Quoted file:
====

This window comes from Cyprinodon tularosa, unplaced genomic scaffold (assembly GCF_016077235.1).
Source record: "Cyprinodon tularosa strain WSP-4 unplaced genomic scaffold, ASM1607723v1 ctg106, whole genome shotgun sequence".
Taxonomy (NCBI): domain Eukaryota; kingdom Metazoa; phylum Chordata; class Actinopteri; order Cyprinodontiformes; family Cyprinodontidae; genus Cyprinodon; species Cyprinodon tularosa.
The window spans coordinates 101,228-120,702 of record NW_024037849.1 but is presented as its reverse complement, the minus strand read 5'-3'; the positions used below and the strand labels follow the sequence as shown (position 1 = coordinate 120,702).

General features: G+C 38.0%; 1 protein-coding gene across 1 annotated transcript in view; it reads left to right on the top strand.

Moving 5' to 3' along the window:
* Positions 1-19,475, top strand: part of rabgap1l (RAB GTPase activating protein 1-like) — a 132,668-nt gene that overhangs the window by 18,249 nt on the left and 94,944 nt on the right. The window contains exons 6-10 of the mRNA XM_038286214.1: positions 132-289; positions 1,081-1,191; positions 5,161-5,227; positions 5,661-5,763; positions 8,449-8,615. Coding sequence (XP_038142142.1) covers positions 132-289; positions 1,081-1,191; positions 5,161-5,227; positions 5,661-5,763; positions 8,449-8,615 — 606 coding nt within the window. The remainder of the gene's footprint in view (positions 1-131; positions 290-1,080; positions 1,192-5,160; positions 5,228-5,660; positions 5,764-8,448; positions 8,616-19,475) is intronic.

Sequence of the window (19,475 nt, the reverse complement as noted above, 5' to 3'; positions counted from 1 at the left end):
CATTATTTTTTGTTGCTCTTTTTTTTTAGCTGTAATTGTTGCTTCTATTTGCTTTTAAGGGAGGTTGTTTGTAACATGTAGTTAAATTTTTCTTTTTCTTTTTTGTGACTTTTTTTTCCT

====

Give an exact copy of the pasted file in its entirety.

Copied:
This window comes from Cyprinodon tularosa, unplaced genomic scaffold (assembly GCF_016077235.1).
Source record: "Cyprinodon tularosa strain WSP-4 unplaced genomic scaffold, ASM1607723v1 ctg106, whole genome shotgun sequence".
Taxonomy (NCBI): domain Eukaryota; kingdom Metazoa; phylum Chordata; class Actinopteri; order Cyprinodontiformes; family Cyprinodontidae; genus Cyprinodon; species Cyprinodon tularosa.
The window spans coordinates 101,228-120,702 of record NW_024037849.1 but is presented as its reverse complement, the minus strand read 5'-3'; the positions used below and the strand labels follow the sequence as shown (position 1 = coordinate 120,702).

General features: G+C 38.0%; 1 protein-coding gene across 1 annotated transcript in view; it reads left to right on the top strand.

Moving 5' to 3' along the window:
* Positions 1-19,475, top strand: part of rabgap1l (RAB GTPase activating protein 1-like) — a 132,668-nt gene that overhangs the window by 18,249 nt on the left and 94,944 nt on the right. The window contains exons 6-10 of the mRNA XM_038286214.1: positions 132-289; positions 1,081-1,191; positions 5,161-5,227; positions 5,661-5,763; positions 8,449-8,615. Coding sequence (XP_038142142.1) covers positions 132-289; positions 1,081-1,191; positions 5,161-5,227; positions 5,661-5,763; positions 8,449-8,615 — 606 coding nt within the window. The remainder of the gene's footprint in view (positions 1-131; positions 290-1,080; positions 1,192-5,160; positions 5,228-5,660; positions 5,764-8,448; positions 8,616-19,475) is intronic.

Sequence of the window (19,475 nt, the reverse complement as noted above, 5' to 3'; positions counted from 1 at the left end):
CATTATTTTTTGTTGCTCTTTTTTTTTAGCTGTAATTGTTGCTTCTATTTGCTTTTAAGGGAGGTTGTTTGTAACATGTAGTTAAATTTTTCTTTTTCTTTTTTGTGACTTTTTTTTCCT